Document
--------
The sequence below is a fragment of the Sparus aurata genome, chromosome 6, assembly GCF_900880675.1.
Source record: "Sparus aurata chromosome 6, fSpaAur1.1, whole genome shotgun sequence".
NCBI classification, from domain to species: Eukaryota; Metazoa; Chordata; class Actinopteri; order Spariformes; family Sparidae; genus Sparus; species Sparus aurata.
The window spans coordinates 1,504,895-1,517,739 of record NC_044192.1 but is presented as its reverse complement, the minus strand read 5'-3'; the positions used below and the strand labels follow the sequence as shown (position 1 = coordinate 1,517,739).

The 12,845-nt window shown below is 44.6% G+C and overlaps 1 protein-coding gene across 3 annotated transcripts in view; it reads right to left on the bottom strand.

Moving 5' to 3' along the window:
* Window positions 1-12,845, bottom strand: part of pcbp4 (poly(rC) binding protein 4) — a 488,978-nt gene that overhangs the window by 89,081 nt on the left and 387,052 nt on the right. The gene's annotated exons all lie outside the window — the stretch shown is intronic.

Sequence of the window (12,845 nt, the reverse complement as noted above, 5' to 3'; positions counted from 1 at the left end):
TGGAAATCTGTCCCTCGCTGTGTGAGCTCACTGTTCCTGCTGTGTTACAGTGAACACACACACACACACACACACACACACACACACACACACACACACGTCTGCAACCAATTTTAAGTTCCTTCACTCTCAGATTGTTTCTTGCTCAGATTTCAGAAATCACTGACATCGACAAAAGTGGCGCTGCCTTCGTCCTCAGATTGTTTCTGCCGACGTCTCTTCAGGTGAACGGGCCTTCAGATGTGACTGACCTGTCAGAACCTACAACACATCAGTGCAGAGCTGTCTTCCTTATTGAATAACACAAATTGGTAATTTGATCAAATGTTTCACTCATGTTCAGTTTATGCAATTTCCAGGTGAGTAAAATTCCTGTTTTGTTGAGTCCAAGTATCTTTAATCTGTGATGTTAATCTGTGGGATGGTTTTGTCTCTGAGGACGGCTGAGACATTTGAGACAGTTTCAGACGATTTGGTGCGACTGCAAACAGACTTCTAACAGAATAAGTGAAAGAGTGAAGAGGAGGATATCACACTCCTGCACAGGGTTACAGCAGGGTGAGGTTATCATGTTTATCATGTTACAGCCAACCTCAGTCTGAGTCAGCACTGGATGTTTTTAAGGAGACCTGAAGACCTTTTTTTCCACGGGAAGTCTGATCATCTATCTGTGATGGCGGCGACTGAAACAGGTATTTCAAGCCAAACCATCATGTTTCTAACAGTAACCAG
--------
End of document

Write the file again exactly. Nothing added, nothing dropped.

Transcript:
The sequence below is a fragment of the Sparus aurata genome, chromosome 6, assembly GCF_900880675.1.
Source record: "Sparus aurata chromosome 6, fSpaAur1.1, whole genome shotgun sequence".
NCBI classification, from domain to species: Eukaryota; Metazoa; Chordata; class Actinopteri; order Spariformes; family Sparidae; genus Sparus; species Sparus aurata.
The window spans coordinates 1,504,895-1,517,739 of record NC_044192.1 but is presented as its reverse complement, the minus strand read 5'-3'; the positions used below and the strand labels follow the sequence as shown (position 1 = coordinate 1,517,739).

The 12,845-nt window shown below is 44.6% G+C and overlaps 1 protein-coding gene across 3 annotated transcripts in view; it reads right to left on the bottom strand.

Moving 5' to 3' along the window:
* Window positions 1-12,845, bottom strand: part of pcbp4 (poly(rC) binding protein 4) — a 488,978-nt gene that overhangs the window by 89,081 nt on the left and 387,052 nt on the right. The gene's annotated exons all lie outside the window — the stretch shown is intronic.

Sequence of the window (12,845 nt, the reverse complement as noted above, 5' to 3'; positions counted from 1 at the left end):
TGGAAATCTGTCCCTCGCTGTGTGAGCTCACTGTTCCTGCTGTGTTACAGTGAACACACACACACACACACACACACACACACACACACACACACACACGTCTGCAACCAATTTTAAGTTCCTTCACTCTCAGATTGTTTCTTGCTCAGATTTCAGAAATCACTGACATCGACAAAAGTGGCGCTGCCTTCGTCCTCAGATTGTTTCTGCCGACGTCTCTTCAGGTGAACGGGCCTTCAGATGTGACTGACCTGTCAGAACCTACAACACATCAGTGCAGAGCTGTCTTCCTTATTGAATAACACAAATTGGTAATTTGATCAAATGTTTCACTCATGTTCAGTTTATGCAATTTCCAGGTGAGTAAAATTCCTGTTTTGTTGAGTCCAAGTATCTTTAATCTGTGATGTTAATCTGTGGGATGGTTTTGTCTCTGAGGACGGCTGAGACATTTGAGACAGTTTCAGACGATTTGGTGCGACTGCAAACAGACTTCTAACAGAATAAGTGAAAGAGTGAAGAGGAGGATATCACACTCCTGCACAGGGTTACAGCAGGGTGAGGTTATCATGTTTATCATGTTACAGCCAACCTCAGTCTGAGTCAGCACTGGATGTTTTTAAGGAGACCTGAAGACCTTTTTTTCCACGGGAAGTCTGATCATCTATCTGTGATGGCGGCGACTGAAACAGGTATTTCAAGCCAAACCATCATGTTTCTAACAGTAACCAG